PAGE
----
What privacy advocates get wrong
There’s a wicked irony when it comes to many privacy advocates.
They are often narrowly focused on the their own individual privacy issues, but when it comes down to it they are typically super educated well-off nerds with few revolutionary thoughts. In other words, the very people obsessing over their privacy are people who are not particularly vulnerable to the predatory attacks of either the NSA or the private companies that make use of private data.
Let me put it this way. If I’m a data scientist working at a predatory credit card firm, seeking to build a segmentation model to target the most likely highly profitable customers – those that ring up balances and pay off minimums every month, sometimes paying late to accrue extra fees – then if I am profiling a user and notice an ad blocker or some other signal of privacy concerns, chances are that becomes a wealth indicator and I leave them alone. The mere presence of privacy concerns signals that this person isn’t worth pursuing with my manipulative scheme.
If you don’t believe me, take a look at a recent Slate article written by Cyrus Nemati and entitled Take My Data Please: How I learned to stop worrying and love a less private internet.
In it he describes how he used to be privacy obsessed, for no better reason than that he like to stick up a middle finger to those who would collect his data. I think that article should have been called something like, Well-educated white guy was a privacy freak until he realized he didn’t have to be because he’s a well-educated white guy.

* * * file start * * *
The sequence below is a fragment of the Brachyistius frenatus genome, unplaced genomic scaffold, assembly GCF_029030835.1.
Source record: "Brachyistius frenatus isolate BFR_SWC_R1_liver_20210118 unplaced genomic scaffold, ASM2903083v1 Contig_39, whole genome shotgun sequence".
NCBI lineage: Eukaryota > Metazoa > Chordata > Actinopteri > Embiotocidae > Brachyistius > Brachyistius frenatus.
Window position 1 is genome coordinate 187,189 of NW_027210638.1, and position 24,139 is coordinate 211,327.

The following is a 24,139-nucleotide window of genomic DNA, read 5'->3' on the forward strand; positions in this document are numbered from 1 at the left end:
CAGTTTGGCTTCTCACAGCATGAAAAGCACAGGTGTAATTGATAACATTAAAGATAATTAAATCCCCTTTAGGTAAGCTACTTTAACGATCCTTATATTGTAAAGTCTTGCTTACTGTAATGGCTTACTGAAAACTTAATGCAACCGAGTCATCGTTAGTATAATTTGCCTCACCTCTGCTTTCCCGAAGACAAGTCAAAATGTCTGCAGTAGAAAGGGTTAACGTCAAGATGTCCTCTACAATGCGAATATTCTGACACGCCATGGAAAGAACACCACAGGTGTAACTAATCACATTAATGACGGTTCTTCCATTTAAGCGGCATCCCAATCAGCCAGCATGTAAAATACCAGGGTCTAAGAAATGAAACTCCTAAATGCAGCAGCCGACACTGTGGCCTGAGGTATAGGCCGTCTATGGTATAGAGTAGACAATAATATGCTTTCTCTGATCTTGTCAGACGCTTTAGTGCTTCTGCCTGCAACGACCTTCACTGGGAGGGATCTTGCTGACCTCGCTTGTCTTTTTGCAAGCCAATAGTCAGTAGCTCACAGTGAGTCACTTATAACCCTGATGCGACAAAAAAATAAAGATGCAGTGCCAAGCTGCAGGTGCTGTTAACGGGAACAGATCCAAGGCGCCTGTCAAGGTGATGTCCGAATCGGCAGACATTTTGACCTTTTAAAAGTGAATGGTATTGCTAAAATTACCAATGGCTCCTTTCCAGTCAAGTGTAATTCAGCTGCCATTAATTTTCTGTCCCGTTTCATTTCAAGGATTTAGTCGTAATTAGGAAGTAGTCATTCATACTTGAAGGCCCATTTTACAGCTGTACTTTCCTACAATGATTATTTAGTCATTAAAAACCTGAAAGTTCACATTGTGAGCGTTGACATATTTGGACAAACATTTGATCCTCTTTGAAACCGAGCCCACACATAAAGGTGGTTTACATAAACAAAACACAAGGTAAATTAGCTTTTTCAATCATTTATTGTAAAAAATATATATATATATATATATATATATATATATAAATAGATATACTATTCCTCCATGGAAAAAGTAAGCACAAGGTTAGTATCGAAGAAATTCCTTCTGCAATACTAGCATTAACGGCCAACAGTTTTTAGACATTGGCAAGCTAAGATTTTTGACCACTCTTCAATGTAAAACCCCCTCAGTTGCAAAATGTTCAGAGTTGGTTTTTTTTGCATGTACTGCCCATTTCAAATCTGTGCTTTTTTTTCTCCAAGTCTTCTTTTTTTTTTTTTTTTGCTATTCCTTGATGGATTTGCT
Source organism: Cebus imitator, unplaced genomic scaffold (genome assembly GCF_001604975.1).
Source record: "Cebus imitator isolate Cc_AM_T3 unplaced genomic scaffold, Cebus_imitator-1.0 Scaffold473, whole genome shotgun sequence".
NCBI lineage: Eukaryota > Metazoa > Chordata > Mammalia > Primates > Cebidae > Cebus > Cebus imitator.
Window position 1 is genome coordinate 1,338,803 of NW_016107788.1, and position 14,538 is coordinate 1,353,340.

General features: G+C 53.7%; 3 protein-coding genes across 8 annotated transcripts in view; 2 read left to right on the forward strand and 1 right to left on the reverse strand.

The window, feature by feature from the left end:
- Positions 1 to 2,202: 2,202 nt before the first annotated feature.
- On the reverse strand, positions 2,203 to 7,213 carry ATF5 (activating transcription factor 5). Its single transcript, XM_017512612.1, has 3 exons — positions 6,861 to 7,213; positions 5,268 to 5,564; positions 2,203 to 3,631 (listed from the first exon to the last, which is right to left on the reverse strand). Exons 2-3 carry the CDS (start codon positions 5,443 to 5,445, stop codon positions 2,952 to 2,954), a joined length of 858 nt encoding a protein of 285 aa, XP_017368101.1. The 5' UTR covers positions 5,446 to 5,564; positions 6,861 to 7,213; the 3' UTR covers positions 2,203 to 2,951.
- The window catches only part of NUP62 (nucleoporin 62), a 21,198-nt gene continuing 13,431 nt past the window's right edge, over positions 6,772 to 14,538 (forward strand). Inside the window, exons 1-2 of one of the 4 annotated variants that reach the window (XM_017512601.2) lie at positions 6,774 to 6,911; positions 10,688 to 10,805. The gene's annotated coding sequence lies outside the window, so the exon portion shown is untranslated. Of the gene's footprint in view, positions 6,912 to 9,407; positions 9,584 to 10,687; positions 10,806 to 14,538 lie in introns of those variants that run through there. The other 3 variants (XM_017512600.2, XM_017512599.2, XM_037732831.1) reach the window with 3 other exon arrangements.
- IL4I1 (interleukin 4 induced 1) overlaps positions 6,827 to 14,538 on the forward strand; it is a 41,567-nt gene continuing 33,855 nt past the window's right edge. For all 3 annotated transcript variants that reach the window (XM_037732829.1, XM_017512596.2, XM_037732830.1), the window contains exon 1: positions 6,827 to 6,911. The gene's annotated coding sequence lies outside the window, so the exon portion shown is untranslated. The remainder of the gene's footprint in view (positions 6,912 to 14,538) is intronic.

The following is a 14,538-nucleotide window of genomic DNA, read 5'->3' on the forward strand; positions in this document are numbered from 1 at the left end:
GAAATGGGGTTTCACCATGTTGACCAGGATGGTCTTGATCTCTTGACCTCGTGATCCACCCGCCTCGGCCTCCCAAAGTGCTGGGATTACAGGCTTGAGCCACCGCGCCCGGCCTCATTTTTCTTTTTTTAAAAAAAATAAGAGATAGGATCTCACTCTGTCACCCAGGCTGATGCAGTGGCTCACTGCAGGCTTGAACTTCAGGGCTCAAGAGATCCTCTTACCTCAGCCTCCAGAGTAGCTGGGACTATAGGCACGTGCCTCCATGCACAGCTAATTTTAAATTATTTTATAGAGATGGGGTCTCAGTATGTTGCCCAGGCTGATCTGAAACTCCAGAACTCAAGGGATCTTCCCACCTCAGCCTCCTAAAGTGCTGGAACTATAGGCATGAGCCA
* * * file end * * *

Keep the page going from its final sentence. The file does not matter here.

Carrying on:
He concludes that he really likes how well customized things are to his particular personality, and that shucks, we should all just appreciate the web and stop fretting.
But here’s the thing, the problem isn’t that companies are using his information to screw Cyrus Nemati. The problem is that the most vulnerable people – the very people that should be concerned with privacy but aren’t – are the ones getting tracked, mined, and screwed.
In other words, it’s silly for certain people to be scrupulously careful about their private data if they are the types of people who get great credit card offers and have a stable well-paid job and are generally healthy. I include myself in this group. I do not prevent myself from being tracked, because I’m not at serious risk.
And I’m not saying nothing can go wrong for those people, including me. Things can, especially if they suddenly lose their jobs or they have kids with health problems or something else happens which puts them into a special category. But generally speaking those people with enough time on their hands and education to worry about these things are not the most vulnerable people.
I hereby challenge Cyrus Nemati to seriously consider who should be concerned about their data being collected, and how we as a society are going to address their concerns. Recent legislation in California is a good start for kids, and I’m glad to see the New York Times editors asking for more.